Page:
MRI acquisition.

All of the MRIs were acquired on a 3.0-tesla (GE) scanner using an 8-channel head coil. For further details, see appendix e-1.

VBM data analysis.

For each group, the percentage of voxels classified as GM was computed. In addition, a whole-brain GM volumes comparison between the p-PIGD and p-TD subtypes was applied (see appendix e-1). The false discovery rate (FDR) (p < 0.05) correction for multiple comparisons was used.18 This whole-brain approach aimed to provide a comprehensive assessment of brain differences in GM between the groups. To understand the relationships between atrophy of specific brain areas and performance, correlations between GM volumes in predefined ROIs and clinical measurements were assessed as well. Correlations were evaluated using bivariate 2-tailed Spearman coefficient for discrete variables and Pearson correlation coefficient for continuous variables. The α error was set at 0.05. The Bonferroni correction for multiple comparisons was applied. Thus, only a p value (0.05/14) = 0.003 was considered significant.19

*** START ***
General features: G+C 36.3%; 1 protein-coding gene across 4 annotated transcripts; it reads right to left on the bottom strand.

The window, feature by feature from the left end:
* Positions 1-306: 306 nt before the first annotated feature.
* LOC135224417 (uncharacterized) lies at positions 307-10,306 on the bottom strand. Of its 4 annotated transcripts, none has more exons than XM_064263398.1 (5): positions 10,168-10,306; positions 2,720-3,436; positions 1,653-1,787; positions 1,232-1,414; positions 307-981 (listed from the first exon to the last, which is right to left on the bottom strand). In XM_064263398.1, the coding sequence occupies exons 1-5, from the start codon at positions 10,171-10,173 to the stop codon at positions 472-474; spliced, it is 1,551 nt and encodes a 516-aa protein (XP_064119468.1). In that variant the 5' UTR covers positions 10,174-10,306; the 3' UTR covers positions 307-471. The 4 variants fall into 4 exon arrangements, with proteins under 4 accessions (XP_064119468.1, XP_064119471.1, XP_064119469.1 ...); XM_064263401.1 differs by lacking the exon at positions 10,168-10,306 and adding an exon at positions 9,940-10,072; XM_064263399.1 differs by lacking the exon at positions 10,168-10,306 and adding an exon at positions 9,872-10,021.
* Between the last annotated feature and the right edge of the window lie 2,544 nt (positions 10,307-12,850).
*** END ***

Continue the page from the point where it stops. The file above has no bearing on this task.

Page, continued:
Regions of interest.

GM volumes were quantified in 14 ROIs, which were defined using the Wake Forest University PickAtlas.20 Cortical motor areas included the primary motor area, postcentral gyri, supplementary motor area (SMA), pre-SMA, and the cerebellum. Subcortical motor areas included the thalamus, caudate nucleus, putamen, and globus pallidus (internal and external). For each patient, the ROIs contralateral to the more affected side, defined by the side with a higher score on the UPDRS, were examined in relation to performance-based tests of symptoms. To define the left inferior frontal gyrus (IFG), which was shown to have robust GM atrophy in patients with PD compared with healthy controls, we selected a sphere of 8 mm around the following Montreal Neurological Institute coordinates: [−42, 20, −12], as published in a recent meta-analysis study.12

Resting-state functional connectivity analysis.

Functional connectivity detects very low frequency (<0.08 Hz) fluctuations in magnetic resonance signals.21 By identification of temporally correlated brain regions, i.e., functional networks, this analysis enables characterization of interregional neural interactions from spontaneous neuronal activity during rest.22 We investigated the level of connectivity with the motor network in regions that we found in the VBM analysis to be correlated with the PIGD score or with the tremor score (see also appendix e-1).

RESULTS